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The views expressed in this opinion article are solely those of their author and are not necessarily either shared or endorsed by WesternJournalism.com.

This post originally appeared on Western Journalism – Informing And Equipping Americans Who Love Freedom

Gold, Again?

Everyone seems to have the same attitude toward gold: three jeers!

Despite some truly frightening conflicts in the Middle East and Ukraine, despite signs of inflation in the United States, and despite promises to “print” from both the Japanese and European central banks, the price of gold has barely managed to climb above $1300 an ounce.

In fact, gold was the worst performing asset class in 2013 — down 24.8 percent. Yet gold is still the best-performing asset of this century!

All of which goes to show you that, when investing, it pays to take the long-term view — unless you are a day-trader, of course. Instead of chasing the best-performing asset, it often makes sense to quietly accumulate a small position in the seemingly least attractive asset.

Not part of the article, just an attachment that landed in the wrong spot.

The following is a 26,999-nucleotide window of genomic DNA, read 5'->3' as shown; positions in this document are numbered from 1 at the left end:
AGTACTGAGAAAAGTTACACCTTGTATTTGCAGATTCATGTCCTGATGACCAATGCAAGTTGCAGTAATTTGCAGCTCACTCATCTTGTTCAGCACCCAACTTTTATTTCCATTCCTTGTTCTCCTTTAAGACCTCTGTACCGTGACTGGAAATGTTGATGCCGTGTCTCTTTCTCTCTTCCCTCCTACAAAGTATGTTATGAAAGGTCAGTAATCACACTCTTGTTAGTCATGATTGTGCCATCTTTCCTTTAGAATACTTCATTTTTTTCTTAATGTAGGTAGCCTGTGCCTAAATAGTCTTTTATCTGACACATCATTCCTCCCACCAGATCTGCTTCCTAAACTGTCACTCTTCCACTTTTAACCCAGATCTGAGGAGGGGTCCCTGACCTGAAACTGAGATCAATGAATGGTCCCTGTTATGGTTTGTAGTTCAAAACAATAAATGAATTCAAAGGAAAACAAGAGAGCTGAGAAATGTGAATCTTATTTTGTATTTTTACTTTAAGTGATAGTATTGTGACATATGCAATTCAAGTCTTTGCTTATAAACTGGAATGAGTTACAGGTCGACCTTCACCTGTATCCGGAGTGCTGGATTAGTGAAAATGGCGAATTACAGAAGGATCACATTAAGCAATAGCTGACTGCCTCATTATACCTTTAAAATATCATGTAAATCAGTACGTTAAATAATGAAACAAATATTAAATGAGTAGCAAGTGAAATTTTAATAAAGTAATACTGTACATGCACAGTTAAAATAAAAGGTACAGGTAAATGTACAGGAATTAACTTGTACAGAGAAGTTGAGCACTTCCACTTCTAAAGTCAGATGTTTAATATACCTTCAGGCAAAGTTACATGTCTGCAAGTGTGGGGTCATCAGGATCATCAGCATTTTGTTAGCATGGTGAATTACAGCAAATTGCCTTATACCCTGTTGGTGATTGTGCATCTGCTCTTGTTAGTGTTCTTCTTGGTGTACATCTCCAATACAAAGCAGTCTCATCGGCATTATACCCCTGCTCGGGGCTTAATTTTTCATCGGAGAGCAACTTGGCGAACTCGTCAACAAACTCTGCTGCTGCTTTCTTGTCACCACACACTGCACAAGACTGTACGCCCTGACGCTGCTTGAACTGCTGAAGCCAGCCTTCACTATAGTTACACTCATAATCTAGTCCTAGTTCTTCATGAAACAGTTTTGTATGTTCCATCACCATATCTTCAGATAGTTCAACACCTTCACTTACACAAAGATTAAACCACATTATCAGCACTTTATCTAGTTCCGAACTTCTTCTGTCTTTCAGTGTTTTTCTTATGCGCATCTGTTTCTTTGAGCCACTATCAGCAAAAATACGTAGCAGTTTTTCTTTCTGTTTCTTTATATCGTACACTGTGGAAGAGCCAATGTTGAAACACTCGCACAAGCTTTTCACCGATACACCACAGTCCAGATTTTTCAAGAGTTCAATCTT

And if you’re interested in taking that route with gold, there’s a new game in town.

The Merk Gold Trust

The Merk Gold Trust is a new exchange traded fund listed on the New York Stock Exchange under the trading symbol OUNZ. Here’s a brief description of what makes this fund slightly, but significantly, different from other exchange-traded gold funds. But for all the details, you should go to merkgold.com.

There are other ETFs that are based on the price of gold. But none is actually “deliverable” in gold. That’s a pretty sophisticated distinction, and one that you hope will remain meaningless. But at some point in the future, if you actually wanted to hold physical gold — either in the form of bars or bullion coins — this is the only ETF that actually has physical gold in a warehouse, ready for delivery to each and every fund shareholder.